Our eyes are one of the most complex organs in our body, and taking care of them is of paramount importance: they’re, after all, the only ones you got. Our complex vision is what sets us apart from other mammals, our vision involves a series of intricate communications between our brain and our optic cells which enables us to see the world in all its Technicolor glory.

Like every other part of our body, our eyes need nutrients to sustain their function for as long as we live. Vitamins and minerals, in particular, play a huge role in keeping our eyes strong and efficient. Here, we talk about the three main vitamins that are known to be especially conducive towards eye health.

ESSENTIAL VITAMINS FOR HEALTHY EYES

Vitamin A

Vitamin A is a group of antioxidant compounds that have long been associated with healthy vision. Remember the time when your parents told you to eat your carrots because it’ll make you see really well? Well, they’re not wrong – at least not entirely. Carrots contain Vitamin A and beta carotene, which are known to promote good eye health, bone health and boosting the immune system.

Vitamin A protects the cornea – the outer surface of your eye – by keeping it lubricated; therefore it is used in over-the-counter eye-drops for dry-eye relief. Likewise, in conjunction with other vitamins like C and E, Vitamin A plays a role in preventing age-related macular degeneration.

Sources: Vitamin A is primarily obtained from like carrots, spinach, kale, cantaloupes and sweet potato in the form of beta-carotene, which is one of the most abundant provitamin A caretenoids. Beta-caretenoid is converted into Vitamin A in the body. It is also found in liver, ricotta and ricotta cheese.

Deficiency: A deficiency of Vitamin A can cause serious vision disorders like night-blindness, cloudy corneas and retinal damage. Since vitamin A also helps with immunity, a lack of it can make your eyes more susceptible to infections

Vitamin C

Vitamin C, in conjunction with bioflavonoids, are effective in preserving the health of your vision. They are water-soluble antioxidants which help the body form and retain the connective tissue; this includes the collagen found in the cornea of your eye.

Vitamin C also promotes the health of the fine capillaries that supply blood to your retina. Regular consumption of Vitamin C can help prevent cataracts and age-related macular degeneration.

Sources: Unlike most animals, human beings do not have the ability to produce Vitamin C in their bodies. Therefore, they have to rely on external sources to supplement their Vitamin C intake such as peppers, citrus fruits like oranges and limes, berries like strawberries, huckleberries, or raspberries, broccoli and tomatoes.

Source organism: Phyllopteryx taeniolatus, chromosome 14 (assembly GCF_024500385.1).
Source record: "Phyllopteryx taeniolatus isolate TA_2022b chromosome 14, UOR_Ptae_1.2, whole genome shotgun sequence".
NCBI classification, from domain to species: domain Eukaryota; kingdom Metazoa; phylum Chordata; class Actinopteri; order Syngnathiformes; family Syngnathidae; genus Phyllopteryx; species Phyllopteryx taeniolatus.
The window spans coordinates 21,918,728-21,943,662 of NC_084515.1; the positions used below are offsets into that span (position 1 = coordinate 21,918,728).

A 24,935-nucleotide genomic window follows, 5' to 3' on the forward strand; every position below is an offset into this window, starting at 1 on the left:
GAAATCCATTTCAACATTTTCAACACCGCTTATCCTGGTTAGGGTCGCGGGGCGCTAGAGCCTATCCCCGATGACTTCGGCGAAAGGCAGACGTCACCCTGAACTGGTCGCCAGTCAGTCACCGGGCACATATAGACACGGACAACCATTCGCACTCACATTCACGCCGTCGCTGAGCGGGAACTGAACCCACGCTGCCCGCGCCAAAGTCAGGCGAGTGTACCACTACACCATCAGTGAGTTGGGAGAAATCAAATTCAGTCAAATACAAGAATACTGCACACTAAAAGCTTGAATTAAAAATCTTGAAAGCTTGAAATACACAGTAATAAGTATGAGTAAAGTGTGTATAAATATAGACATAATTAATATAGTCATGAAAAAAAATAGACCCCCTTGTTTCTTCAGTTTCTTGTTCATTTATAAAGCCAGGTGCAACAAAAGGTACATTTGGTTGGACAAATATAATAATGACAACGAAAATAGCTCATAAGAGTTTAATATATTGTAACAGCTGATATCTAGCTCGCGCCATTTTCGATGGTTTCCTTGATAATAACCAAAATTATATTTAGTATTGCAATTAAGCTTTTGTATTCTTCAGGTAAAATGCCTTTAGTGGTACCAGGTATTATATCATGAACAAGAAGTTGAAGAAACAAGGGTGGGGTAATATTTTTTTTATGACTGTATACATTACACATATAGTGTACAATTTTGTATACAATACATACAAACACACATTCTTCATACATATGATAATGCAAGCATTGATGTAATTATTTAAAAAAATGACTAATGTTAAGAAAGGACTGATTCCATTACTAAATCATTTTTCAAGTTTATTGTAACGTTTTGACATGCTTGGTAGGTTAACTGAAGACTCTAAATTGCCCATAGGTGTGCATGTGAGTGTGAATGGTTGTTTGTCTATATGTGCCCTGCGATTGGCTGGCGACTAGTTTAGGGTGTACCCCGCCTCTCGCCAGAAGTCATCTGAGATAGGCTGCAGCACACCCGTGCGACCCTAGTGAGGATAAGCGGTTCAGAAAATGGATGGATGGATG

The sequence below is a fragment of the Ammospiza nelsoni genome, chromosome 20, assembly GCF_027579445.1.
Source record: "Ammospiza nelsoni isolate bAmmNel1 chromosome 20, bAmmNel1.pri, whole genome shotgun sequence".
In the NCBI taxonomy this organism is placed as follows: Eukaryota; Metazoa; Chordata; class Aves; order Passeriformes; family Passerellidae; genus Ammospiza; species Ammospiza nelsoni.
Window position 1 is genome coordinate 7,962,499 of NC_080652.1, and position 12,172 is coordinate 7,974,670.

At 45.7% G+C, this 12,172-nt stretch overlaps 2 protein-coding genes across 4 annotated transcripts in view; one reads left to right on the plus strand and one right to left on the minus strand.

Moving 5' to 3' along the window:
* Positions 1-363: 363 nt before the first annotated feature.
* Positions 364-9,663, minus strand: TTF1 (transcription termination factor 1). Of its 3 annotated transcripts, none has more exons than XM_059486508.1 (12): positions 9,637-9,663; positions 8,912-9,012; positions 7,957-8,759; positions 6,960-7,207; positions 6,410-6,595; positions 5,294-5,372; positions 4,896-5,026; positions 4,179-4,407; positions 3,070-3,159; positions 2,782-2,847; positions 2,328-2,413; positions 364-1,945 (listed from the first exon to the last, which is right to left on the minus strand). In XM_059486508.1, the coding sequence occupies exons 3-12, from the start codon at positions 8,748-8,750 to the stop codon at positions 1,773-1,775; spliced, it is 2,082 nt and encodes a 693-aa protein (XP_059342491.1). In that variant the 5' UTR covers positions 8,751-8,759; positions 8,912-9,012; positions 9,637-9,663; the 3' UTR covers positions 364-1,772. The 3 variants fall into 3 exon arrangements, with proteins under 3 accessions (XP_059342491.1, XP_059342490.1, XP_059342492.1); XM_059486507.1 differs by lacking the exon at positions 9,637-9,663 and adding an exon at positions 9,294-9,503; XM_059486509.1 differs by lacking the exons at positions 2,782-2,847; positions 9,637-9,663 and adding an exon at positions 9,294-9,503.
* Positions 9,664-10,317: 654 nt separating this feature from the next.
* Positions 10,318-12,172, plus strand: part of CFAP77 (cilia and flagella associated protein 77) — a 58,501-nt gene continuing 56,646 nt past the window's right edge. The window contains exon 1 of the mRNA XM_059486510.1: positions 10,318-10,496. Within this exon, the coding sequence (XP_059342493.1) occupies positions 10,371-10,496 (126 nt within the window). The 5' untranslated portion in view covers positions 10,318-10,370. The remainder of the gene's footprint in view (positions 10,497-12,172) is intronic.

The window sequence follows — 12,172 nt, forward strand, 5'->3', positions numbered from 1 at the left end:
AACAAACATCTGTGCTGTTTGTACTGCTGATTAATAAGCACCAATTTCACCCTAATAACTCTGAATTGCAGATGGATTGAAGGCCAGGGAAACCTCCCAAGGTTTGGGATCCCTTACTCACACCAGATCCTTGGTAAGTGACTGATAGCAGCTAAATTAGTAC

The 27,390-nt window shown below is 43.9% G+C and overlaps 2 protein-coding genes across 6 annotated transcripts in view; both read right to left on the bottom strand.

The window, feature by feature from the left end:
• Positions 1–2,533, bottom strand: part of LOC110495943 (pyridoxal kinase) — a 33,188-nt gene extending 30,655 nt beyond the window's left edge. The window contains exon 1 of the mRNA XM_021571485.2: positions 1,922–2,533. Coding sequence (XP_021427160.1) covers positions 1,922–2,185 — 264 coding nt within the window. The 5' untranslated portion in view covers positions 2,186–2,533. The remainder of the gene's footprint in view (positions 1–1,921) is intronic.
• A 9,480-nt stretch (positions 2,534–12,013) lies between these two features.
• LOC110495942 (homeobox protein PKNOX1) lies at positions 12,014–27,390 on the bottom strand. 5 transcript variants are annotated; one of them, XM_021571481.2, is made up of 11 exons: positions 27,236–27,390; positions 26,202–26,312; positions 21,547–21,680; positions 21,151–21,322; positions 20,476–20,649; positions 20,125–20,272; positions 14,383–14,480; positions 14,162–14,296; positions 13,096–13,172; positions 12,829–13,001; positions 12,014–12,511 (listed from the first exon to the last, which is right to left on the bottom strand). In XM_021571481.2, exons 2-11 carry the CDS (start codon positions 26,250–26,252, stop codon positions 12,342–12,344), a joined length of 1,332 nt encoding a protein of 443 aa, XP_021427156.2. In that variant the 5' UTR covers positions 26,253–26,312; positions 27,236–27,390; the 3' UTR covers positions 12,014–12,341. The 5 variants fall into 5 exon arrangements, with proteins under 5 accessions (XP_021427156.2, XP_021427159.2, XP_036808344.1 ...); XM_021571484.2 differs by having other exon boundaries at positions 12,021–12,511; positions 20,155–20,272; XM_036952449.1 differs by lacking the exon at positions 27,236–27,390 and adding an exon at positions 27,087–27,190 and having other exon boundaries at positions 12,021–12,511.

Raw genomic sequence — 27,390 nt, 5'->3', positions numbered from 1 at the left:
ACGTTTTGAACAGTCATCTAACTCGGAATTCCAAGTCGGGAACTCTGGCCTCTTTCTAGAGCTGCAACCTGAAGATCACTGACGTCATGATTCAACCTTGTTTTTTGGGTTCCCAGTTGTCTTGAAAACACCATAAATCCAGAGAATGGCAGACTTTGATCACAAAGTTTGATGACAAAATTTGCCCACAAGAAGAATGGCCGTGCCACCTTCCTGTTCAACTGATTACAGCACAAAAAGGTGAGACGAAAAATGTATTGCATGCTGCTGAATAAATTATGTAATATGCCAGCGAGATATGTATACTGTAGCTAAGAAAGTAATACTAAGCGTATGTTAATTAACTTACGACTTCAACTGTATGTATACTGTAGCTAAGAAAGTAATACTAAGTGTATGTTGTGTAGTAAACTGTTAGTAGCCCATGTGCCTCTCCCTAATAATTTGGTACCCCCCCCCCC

Bioflavonoids – which are the pigments that give fruits and vegetables their colors – are often found in the same foods that rich in Vitamin C. For example, anthocyanins – which are found in blueberries and bilberries – can help reduce eye inflammation and diabetic retinopathy.

Deficiency: Vitamin C deficiency can lead to a condition called scurvy, which is characterized by muscle weakness, bleeding gums, sore joints, anemia and depression.

Vitamin E

Vitamin E is a fat-soluble antioxidant that helps preserve the cell-membranes in your body from damage caused by metabolic by-products known as “free radicals”. Free radicals are highly chemically reactive and can cause tissue damage and premature tissue aging. Vitamin E is a group of 8 compounds called tocopherols and tocotrienols; of this, alpha-tocopherol is an active form of vitamin E.

Naturally occurring Vitamin E – also called d-alpha-tocopherol – can help in delaying the onset of age-related eye disorders like macular degeneration . Vitamin E, along with other vitamins such as A, B-complex and C, can help in preventative eye-care, including a reduced risk of cataracts.

Sources: Nuts such as almonds, walnuts, hazelnuts and peanuts are excellent sources of Vitamin E. Likewise, whole-grain cereal, sunflower seeds, spinach, and avocados are natural sources of Vitamin E.

Deficiency: An imbalanced intake of Vitamin E can lead to involuntary eye movements, nerve damage, and anemia.

Also Read: What Are the Healthy Foods for Healthy Eyes?

Vitamins can provide your eyes with an excellent defense system – protecting them from prematurely degenerating – and the best part, they are naturally occurring in a wide range of fruits, vegetables and even in some meat products. So, to couch it in a cliché, but true, advice: Eat your colors! Your eyes will certainly thank you for it.

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